Structuring a Team and Creating Transparency in the Midst of Company Chaos

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Neil Sweeney has lots of opinions about how to run a company, especially a newer, smaller one.

Embrace inherent chaos. Accept your position, wherever you are in the marketplace. Understand that your product will change over time, and help it happen. And several others – but one in particular that is perhaps the most important.

Sweeney, founder and CEO of beacon network company Freckle IoT, says that it’s about putting the right people in the right places.

“There is nothing that can upset a startup more than getting the wrong people in place,” Sweeney says. “You can get the wrong people in places in bigger companies because there are so many other people around. But having a ruthless fixation on how you structure your team I think is an absolutely critical place for any business to start. You need everyone operating at 100%.”

One slow-moving employee can sometimes become a catalyst for a company-wide bottleneck, he says.

“Screening employees, making sure to get those right people in place, I think is maybe one of the most important things you can do in a business,” Sweeney says.

Finding those right people can be difficult, of course, but being clear about what they’re getting into is also important — transparency is a favorite quality of many leaders. In practice, communicating decisions throughout a company, especially through fast growth spurts, can contribute to what chaos already exists.

Freckle IoT currently hosts about 30 employees, is doubling its top-line growth quarter-over-quarter, and is still more or less small enough that communication throughout the company could be done with everyone in one room.

But Sweeney has founded other companies, and says he has no aspirations in running a 200-plus person company again.

Heading toward the other end of the size spectrum, mobile shopping app Ibotta also touts transparency – it’s one of their core values. Ibotta will likely have nearly 500 employees by the end of 2017, Alison Meadows, vice president of HR tells Street Fight in an email. Ibotta works to treat everyone as stakeholders, she writes.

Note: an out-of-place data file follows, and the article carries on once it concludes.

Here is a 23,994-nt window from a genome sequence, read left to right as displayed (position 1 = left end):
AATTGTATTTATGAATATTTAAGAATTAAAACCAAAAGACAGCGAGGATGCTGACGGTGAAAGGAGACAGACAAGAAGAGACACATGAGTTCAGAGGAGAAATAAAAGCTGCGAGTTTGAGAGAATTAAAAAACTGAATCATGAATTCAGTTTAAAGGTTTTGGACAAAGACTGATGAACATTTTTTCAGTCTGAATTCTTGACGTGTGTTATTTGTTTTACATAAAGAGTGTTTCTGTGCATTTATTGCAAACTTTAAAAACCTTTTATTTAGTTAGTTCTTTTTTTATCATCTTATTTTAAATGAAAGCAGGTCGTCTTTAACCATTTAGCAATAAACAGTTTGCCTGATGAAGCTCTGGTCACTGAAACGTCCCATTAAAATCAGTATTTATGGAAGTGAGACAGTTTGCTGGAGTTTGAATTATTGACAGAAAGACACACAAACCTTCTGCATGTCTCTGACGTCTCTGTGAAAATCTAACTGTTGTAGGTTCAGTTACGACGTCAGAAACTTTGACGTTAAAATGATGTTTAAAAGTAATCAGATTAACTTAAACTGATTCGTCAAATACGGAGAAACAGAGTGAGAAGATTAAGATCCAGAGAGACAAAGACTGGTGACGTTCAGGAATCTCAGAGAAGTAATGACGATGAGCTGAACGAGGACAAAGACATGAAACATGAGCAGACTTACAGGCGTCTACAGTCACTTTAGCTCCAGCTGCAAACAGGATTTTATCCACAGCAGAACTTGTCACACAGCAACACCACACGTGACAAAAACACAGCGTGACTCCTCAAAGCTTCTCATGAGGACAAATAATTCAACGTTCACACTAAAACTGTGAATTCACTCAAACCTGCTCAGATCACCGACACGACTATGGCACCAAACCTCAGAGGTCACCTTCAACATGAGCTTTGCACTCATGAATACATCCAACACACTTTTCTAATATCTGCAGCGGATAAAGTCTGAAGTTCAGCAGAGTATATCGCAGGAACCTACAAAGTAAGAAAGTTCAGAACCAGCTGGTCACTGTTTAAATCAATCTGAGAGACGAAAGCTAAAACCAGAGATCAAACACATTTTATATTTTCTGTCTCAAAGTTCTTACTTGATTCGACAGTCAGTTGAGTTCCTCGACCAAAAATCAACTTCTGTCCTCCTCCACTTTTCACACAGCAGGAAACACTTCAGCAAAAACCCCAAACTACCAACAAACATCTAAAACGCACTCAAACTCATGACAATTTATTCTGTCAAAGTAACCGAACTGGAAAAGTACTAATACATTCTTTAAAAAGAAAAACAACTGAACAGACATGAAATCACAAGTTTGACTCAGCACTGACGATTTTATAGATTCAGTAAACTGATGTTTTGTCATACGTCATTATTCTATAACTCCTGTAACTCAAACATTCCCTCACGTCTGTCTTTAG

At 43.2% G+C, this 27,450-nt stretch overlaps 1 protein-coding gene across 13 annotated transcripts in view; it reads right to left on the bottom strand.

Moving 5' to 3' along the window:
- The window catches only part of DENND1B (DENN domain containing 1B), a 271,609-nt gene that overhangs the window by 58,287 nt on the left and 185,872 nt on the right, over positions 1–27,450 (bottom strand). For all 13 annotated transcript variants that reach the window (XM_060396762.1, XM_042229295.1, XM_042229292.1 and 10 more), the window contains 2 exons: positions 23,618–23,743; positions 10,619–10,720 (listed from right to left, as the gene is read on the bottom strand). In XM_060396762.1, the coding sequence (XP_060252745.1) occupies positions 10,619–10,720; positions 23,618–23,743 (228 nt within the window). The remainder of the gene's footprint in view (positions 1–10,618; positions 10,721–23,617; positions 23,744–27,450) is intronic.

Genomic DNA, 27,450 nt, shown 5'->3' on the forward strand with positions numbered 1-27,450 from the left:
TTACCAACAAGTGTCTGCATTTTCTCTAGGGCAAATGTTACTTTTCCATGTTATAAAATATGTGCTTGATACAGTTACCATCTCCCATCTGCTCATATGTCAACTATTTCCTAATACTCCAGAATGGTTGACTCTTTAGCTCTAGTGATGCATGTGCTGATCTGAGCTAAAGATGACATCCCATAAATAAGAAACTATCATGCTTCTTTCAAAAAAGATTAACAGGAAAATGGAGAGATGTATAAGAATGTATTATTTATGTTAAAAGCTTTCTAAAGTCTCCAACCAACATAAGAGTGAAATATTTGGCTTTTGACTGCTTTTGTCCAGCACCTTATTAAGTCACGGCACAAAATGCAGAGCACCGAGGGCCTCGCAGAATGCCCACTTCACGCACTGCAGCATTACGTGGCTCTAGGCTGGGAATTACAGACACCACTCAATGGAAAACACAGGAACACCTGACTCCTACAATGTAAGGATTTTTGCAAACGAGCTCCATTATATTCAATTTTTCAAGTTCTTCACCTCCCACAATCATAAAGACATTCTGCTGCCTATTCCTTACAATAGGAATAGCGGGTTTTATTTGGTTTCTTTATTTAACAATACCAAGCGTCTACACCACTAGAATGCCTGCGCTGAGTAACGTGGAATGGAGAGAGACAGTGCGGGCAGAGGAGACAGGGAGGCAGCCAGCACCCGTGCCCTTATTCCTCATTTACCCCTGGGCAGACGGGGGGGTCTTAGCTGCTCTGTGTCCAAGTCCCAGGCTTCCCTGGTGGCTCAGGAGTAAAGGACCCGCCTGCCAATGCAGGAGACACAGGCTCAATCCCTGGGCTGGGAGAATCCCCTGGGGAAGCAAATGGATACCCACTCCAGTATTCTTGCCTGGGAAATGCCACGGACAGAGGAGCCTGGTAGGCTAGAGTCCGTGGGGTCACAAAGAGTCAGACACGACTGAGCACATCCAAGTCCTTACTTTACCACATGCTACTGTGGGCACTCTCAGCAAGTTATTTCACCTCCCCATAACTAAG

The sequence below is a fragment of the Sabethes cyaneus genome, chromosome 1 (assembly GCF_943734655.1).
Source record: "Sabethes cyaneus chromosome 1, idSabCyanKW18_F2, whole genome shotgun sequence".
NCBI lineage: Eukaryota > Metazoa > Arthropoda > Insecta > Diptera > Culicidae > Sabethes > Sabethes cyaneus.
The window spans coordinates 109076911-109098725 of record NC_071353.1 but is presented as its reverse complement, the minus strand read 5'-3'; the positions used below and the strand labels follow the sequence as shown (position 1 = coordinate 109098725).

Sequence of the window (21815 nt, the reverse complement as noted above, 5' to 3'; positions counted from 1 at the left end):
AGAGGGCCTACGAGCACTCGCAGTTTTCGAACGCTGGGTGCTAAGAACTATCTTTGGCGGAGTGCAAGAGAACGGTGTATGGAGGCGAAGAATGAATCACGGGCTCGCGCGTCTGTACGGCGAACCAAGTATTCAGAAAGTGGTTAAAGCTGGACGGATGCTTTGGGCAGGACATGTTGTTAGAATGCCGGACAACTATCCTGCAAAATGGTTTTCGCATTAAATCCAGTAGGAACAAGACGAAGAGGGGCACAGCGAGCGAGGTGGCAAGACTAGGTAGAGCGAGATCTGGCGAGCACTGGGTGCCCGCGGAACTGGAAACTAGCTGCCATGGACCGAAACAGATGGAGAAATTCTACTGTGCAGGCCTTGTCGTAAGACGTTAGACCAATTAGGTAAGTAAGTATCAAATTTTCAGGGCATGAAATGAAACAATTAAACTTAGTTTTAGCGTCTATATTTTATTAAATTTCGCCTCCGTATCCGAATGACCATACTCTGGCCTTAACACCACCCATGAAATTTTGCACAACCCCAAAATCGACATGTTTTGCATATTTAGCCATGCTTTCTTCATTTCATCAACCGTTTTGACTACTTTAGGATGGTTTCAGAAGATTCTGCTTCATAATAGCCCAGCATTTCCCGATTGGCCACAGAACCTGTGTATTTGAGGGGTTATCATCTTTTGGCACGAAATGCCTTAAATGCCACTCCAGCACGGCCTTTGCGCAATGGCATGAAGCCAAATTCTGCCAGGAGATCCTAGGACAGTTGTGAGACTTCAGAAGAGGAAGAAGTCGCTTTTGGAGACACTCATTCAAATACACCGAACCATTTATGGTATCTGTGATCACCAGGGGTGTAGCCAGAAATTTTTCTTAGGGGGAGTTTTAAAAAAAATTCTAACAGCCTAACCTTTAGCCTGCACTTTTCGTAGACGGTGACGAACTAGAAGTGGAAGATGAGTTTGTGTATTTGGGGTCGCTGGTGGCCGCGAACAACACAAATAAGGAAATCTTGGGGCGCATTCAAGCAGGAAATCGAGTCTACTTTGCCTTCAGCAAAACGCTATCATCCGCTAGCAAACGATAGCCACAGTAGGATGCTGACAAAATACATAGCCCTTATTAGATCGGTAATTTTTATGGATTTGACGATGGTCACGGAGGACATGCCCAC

“That’s exactly what we are as employees,” Meadows says. “By virtue of that, our commitment to transparency means that decision-making happening at all levels, even at the C-level, is communicated openly throughout the organization.”

Ibotta has experienced a huge growth spurt in its few years of existence, and Meadows says that leadership worked hard in the beginning to make sure company values were positioned correctly to be allowed growth along with everything else that was growing.

“To do that, the senior leadership team at Ibotta deliberated over a handful of key behaviors that any new hire and current team member should exhibit in order to succeed here,” Meadows says. “In the end, after several rounds of feedback from leaders across the company, we settled on the following: 1) wins as a team, 2) invests in personal growth, 3) proposes creative solutions, and 4) adapts well to change.”

These behaviors help reinforce Ibotta’s core values as a whole, in turn helping the company grow responsibly and retain top talent, Meadows says. But it’s not the same for every company, and these might not work as well for another company as they have for Ibotta.

“Core values and key behaviors are certainly bespoke to individual companies, so I would encourage other business leaders to do their due diligence in uncovering what resonates inside their own cultures,” Meadows says. “One of our key behaviors here at Ibotta is adapting well to change. I’ll single out that one as translatable to any high-growth company scaling from a startup. Our founder, Bryan Leach, once described entrepreneurship as a journey of constant reinvention. No truer words [are] spoken here at Ibotta, where change is a constant.”

That sentiment was echoed by Freckle IoT’s Sweeney, who warned that any employee who joins with a passion for the product or service offered initially will be profoundly disappointed.

“The product is constantly evolving, constantly in beta,” he says. “The product that exists today and the product that will exist in six months will be fundamentally different.”

More important is a central belief in solving the problem, he says. And know that you’ll never get a break.

“You will have a mental breakdown at some point,” he says. “I say that kind of joking, but whether it’s at three weeks, three months, three years – you will have a breakdown. You’re going 150 miles an hour and there is no break. There’s no break. Having people who really commit to what you’re doing is so important.”

Sweeney says he is known around the Freckle IoT office for two mantras he repeats often.

“Get comfortable being uncomfortable,” he says. “That’s the first one. You’re always going to be uncomfortable. If you’re comfortable you’re not working. If you’re comfortable you’re clearly not pushing hard enough.”

The second mantra is that “there’s no such thing as a blind spot if you’re moving faster than everyone else.”

“Hit the gas,” Sweeney says. “Go faster than everyone else. Then you don’t have to spend a bunch of time figuring out how to offset things other companies are doing, because they’re having to do that for you. And, if you go fast, it makes people uncomfortable.”

April Nowicki is a contributor at Street Fight.